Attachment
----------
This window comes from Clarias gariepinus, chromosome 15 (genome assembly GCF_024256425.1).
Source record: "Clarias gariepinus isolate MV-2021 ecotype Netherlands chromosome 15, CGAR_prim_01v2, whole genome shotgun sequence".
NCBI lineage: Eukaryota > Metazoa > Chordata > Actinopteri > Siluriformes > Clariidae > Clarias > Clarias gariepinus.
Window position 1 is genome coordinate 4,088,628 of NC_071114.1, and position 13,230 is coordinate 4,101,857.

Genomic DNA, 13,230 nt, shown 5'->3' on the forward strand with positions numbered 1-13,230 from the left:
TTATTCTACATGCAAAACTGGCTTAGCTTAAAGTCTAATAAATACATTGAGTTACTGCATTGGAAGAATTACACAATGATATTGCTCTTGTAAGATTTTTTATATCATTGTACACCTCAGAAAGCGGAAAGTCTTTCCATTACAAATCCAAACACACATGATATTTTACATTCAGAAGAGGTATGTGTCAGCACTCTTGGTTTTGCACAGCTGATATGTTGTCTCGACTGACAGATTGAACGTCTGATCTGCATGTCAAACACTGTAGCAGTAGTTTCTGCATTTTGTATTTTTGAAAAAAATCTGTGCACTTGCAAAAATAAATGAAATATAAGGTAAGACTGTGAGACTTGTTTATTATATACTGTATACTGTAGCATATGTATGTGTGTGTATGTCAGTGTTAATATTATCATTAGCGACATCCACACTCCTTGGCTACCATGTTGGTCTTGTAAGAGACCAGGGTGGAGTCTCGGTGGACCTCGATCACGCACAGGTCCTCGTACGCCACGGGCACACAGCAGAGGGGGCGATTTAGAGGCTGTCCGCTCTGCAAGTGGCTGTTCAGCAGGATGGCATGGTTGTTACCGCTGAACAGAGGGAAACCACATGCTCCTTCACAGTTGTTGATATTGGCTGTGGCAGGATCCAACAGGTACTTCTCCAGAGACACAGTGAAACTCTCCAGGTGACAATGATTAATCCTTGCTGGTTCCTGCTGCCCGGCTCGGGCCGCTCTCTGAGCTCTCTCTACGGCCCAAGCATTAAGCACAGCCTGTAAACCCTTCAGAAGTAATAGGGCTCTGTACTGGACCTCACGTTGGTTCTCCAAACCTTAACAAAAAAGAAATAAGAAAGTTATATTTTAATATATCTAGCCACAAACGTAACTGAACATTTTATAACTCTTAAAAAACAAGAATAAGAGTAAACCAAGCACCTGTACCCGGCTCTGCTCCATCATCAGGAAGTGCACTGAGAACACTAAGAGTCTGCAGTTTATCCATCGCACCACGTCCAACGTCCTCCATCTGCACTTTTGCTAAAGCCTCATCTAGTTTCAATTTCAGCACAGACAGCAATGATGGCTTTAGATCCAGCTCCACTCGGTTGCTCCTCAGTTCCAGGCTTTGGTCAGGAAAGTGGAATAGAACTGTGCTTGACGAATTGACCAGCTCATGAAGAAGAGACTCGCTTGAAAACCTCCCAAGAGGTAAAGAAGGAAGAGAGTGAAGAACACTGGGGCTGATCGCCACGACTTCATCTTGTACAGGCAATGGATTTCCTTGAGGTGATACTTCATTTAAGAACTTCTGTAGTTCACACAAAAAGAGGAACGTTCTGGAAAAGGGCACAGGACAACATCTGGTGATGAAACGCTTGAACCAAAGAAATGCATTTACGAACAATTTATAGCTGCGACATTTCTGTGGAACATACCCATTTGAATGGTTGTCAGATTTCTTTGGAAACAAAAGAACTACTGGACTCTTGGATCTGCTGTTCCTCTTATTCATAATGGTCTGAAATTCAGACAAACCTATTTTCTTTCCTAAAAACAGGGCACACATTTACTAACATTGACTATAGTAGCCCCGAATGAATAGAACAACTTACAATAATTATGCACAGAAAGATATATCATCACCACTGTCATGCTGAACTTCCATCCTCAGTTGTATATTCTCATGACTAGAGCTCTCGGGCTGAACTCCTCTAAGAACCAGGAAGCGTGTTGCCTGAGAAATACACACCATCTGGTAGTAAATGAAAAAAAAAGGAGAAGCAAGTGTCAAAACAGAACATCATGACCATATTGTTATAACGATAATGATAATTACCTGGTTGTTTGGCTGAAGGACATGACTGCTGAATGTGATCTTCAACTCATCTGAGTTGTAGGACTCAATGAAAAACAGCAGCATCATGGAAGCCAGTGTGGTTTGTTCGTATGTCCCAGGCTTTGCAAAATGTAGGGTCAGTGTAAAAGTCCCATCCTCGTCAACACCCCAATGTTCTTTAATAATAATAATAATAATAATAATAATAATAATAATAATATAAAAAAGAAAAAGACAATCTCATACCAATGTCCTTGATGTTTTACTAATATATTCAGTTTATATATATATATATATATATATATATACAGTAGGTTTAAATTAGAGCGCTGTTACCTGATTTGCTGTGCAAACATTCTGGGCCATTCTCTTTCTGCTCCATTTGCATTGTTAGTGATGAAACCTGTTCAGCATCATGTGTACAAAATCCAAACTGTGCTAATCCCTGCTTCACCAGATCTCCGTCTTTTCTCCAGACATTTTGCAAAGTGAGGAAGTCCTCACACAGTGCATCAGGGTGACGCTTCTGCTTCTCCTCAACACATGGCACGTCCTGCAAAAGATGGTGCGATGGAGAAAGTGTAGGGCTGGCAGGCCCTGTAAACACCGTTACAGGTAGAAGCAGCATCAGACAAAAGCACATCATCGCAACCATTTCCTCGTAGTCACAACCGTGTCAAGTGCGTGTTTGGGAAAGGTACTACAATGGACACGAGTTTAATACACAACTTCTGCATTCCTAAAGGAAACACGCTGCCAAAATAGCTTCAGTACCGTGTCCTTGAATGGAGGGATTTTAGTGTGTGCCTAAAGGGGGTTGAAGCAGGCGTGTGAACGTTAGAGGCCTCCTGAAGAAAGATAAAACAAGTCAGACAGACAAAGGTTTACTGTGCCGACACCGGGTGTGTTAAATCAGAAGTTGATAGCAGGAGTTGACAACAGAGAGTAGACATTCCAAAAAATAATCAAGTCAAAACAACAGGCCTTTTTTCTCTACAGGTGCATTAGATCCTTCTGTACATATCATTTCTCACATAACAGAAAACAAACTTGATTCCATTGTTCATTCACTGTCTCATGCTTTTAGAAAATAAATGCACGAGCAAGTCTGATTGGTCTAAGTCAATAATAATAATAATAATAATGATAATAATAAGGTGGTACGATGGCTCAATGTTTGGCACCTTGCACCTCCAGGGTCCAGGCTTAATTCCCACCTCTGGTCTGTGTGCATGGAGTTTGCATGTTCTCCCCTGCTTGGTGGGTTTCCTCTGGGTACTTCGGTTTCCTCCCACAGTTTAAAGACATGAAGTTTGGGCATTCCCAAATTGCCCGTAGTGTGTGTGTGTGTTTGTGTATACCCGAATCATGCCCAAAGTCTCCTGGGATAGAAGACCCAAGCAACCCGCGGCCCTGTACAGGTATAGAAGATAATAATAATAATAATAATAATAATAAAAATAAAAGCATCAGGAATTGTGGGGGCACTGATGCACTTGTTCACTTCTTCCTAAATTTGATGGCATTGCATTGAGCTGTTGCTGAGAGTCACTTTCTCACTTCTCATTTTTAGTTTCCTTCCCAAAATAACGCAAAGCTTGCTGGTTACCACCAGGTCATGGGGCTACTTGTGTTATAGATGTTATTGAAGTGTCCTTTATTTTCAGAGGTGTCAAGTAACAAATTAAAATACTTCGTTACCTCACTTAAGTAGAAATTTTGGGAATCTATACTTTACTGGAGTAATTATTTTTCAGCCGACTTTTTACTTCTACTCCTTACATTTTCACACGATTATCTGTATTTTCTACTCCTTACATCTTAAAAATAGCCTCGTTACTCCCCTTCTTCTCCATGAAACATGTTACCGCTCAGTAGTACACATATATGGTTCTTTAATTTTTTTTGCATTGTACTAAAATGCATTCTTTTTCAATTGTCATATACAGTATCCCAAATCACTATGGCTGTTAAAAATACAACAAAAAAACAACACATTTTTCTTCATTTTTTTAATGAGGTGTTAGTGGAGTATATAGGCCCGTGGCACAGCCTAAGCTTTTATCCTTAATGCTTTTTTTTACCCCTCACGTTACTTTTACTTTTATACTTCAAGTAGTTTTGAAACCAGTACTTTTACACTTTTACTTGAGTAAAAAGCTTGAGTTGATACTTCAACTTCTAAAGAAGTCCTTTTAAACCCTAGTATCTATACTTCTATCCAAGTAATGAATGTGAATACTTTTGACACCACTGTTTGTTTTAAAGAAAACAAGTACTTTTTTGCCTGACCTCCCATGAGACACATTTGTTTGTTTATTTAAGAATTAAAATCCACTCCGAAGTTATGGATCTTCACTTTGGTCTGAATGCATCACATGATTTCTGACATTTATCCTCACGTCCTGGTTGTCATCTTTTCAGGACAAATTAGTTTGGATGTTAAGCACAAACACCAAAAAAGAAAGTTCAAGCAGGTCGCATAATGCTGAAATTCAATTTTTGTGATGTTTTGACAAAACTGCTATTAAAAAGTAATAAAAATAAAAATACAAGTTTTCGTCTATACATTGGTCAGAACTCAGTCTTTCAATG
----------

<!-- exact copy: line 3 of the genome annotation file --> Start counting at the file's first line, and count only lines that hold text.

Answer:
NCBI lineage: Eukaryota > Metazoa > Chordata > Actinopteri > Siluriformes > Clariidae > Clarias > Clarias gariepinus.